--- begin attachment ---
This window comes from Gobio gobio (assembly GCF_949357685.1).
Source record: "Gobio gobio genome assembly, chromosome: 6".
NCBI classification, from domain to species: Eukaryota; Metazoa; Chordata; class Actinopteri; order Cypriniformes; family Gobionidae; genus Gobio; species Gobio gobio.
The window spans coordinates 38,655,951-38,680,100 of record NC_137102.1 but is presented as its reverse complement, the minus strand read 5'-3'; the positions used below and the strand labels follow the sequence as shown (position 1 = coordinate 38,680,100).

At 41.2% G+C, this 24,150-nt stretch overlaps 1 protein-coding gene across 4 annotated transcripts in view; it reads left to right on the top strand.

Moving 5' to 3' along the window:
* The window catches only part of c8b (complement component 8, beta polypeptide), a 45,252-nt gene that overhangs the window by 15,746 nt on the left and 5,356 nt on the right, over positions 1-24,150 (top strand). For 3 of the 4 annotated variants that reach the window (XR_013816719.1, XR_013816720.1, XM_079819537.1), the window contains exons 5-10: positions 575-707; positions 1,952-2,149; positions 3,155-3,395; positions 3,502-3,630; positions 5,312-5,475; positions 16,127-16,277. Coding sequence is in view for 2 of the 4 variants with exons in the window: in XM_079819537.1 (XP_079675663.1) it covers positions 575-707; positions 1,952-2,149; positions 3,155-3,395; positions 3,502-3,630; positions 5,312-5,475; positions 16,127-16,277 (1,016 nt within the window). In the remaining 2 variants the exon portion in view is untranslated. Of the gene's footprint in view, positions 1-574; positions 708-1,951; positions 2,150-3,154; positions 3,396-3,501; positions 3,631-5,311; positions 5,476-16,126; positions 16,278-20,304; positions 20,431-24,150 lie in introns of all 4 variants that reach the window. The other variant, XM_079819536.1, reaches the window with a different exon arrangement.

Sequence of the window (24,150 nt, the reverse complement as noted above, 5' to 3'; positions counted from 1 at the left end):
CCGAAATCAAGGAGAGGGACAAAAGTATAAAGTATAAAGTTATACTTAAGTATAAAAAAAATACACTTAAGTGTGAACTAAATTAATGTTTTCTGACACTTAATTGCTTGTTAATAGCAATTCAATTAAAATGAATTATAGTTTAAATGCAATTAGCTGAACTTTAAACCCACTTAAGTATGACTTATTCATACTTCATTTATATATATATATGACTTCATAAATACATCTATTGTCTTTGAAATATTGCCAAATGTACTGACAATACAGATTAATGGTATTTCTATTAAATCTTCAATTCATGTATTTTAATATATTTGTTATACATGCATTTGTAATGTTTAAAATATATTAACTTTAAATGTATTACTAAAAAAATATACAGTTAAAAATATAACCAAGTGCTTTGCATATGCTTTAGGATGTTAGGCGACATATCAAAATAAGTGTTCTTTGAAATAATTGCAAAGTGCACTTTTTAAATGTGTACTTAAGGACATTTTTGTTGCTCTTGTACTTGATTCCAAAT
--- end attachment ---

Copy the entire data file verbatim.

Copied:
This window comes from Gobio gobio (assembly GCF_949357685.1).
Source record: "Gobio gobio genome assembly, chromosome: 6".
NCBI classification, from domain to species: Eukaryota; Metazoa; Chordata; class Actinopteri; order Cypriniformes; family Gobionidae; genus Gobio; species Gobio gobio.
The window spans coordinates 38,655,951-38,680,100 of record NC_137102.1 but is presented as its reverse complement, the minus strand read 5'-3'; the positions used below and the strand labels follow the sequence as shown (position 1 = coordinate 38,680,100).

At 41.2% G+C, this 24,150-nt stretch overlaps 1 protein-coding gene across 4 annotated transcripts in view; it reads left to right on the top strand.

Moving 5' to 3' along the window:
* The window catches only part of c8b (complement component 8, beta polypeptide), a 45,252-nt gene that overhangs the window by 15,746 nt on the left and 5,356 nt on the right, over positions 1-24,150 (top strand). For 3 of the 4 annotated variants that reach the window (XR_013816719.1, XR_013816720.1, XM_079819537.1), the window contains exons 5-10: positions 575-707; positions 1,952-2,149; positions 3,155-3,395; positions 3,502-3,630; positions 5,312-5,475; positions 16,127-16,277. Coding sequence is in view for 2 of the 4 variants with exons in the window: in XM_079819537.1 (XP_079675663.1) it covers positions 575-707; positions 1,952-2,149; positions 3,155-3,395; positions 3,502-3,630; positions 5,312-5,475; positions 16,127-16,277 (1,016 nt within the window). In the remaining 2 variants the exon portion in view is untranslated. Of the gene's footprint in view, positions 1-574; positions 708-1,951; positions 2,150-3,154; positions 3,396-3,501; positions 3,631-5,311; positions 5,476-16,126; positions 16,278-20,304; positions 20,431-24,150 lie in introns of all 4 variants that reach the window. The other variant, XM_079819536.1, reaches the window with a different exon arrangement.

Sequence of the window (24,150 nt, the reverse complement as noted above, 5' to 3'; positions counted from 1 at the left end):
CCGAAATCAAGGAGAGGGACAAAAGTATAAAGTATAAAGTTATACTTAAGTATAAAAAAAATACACTTAAGTGTGAACTAAATTAATGTTTTCTGACACTTAATTGCTTGTTAATAGCAATTCAATTAAAATGAATTATAGTTTAAATGCAATTAGCTGAACTTTAAACCCACTTAAGTATGACTTATTCATACTTCATTTATATATATATATGACTTCATAAATACATCTATTGTCTTTGAAATATTGCCAAATGTACTGACAATACAGATTAATGGTATTTCTATTAAATCTTCAATTCATGTATTTTAATATATTTGTTATACATGCATTTGTAATGTTTAAAATATATTAACTTTAAATGTATTACTAAAAAAATATACAGTTAAAAATATAACCAAGTGCTTTGCATATGCTTTAGGATGTTAGGCGACATATCAAAATAAGTGTTCTTTGAAATAATTGCAAAGTGCACTTTTTAAATGTGTACTTAAGGACATTTTTGTTGCTCTTGTACTTGATTCCAAAT